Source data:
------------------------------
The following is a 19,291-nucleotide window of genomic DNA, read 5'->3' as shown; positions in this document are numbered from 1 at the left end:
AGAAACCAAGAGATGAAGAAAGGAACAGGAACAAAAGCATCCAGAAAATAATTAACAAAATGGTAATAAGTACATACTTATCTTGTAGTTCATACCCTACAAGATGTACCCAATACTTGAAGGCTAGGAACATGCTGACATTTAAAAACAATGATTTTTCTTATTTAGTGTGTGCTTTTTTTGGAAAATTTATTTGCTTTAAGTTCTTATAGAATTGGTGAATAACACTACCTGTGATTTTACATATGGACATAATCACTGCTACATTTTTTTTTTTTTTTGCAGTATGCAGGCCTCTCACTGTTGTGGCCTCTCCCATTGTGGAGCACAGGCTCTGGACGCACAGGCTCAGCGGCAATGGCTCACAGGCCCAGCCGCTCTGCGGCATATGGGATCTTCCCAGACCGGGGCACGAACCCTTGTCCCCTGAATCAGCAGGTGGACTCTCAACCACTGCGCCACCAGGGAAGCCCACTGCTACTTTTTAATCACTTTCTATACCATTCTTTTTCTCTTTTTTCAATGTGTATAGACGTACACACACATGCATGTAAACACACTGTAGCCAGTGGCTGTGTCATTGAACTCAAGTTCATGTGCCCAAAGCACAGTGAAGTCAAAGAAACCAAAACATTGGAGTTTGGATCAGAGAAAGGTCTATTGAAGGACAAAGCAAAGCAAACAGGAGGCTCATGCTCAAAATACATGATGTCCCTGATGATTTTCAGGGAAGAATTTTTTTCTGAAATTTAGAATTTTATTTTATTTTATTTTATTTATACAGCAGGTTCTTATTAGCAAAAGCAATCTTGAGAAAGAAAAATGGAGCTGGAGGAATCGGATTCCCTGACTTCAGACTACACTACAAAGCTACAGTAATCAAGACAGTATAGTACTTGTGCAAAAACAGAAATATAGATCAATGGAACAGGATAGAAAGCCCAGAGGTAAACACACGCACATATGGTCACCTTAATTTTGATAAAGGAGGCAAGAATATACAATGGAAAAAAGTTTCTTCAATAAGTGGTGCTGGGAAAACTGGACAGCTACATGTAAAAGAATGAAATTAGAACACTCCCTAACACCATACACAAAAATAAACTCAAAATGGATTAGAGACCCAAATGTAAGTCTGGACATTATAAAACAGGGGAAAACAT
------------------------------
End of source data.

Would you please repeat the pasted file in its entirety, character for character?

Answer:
The following is a 19,291-nucleotide window of genomic DNA, read 5'->3' as shown; positions in this document are numbered from 1 at the left end:
AGAAACCAAGAGATGAAGAAAGGAACAGGAACAAAAGCATCCAGAAAATAATTAACAAAATGGTAATAAGTACATACTTATCTTGTAGTTCATACCCTACAAGATGTACCCAATACTTGAAGGCTAGGAACATGCTGACATTTAAAAACAATGATTTTTCTTATTTAGTGTGTGCTTTTTTTGGAAAATTTATTTGCTTTAAGTTCTTATAGAATTGGTGAATAACACTACCTGTGATTTTACATATGGACATAATCACTGCTACATTTTTTTTTTTTTTTGCAGTATGCAGGCCTCTCACTGTTGTGGCCTCTCCCATTGTGGAGCACAGGCTCTGGACGCACAGGCTCAGCGGCAATGGCTCACAGGCCCAGCCGCTCTGCGGCATATGGGATCTTCCCAGACCGGGGCACGAACCCTTGTCCCCTGAATCAGCAGGTGGACTCTCAACCACTGCGCCACCAGGGAAGCCCACTGCTACTTTTTAATCACTTTCTATACCATTCTTTTTCTCTTTTTTCAATGTGTATAGACGTACACACACATGCATGTAAACACACTGTAGCCAGTGGCTGTGTCATTGAACTCAAGTTCATGTGCCCAAAGCACAGTGAAGTCAAAGAAACCAAAACATTGGAGTTTGGATCAGAGAAAGGTCTATTGAAGGACAAAGCAAAGCAAACAGGAGGCTCATGCTCAAAATACATGATGTCCCTGATGATTTTCAGGGAAGAATTTTTTTCTGAAATTTAGAATTTTATTTTATTTTATTTTATTTATACAGCAGGTTCTTATTAGCAAAAGCAATCTTGAGAAAGAAAAATGGAGCTGGAGGAATCGGATTCCCTGACTTCAGACTACACTACAAAGCTACAGTAATCAAGACAGTATAGTACTTGTGCAAAAACAGAAATATAGATCAATGGAACAGGATAGAAAGCCCAGAGGTAAACACACGCACATATGGTCACCTTAATTTTGATAAAGGAGGCAAGAATATACAATGGAAAAAAGTTTCTTCAATAAGTGGTGCTGGGAAAACTGGACAGCTACATGTAAAAGAATGAAATTAGAACACTCCCTAACACCATACACAAAAATAAACTCAAAATGGATTAGAGACCCAAATGTAAGTCTGGACATTATAAAACAGGGGAAAACAT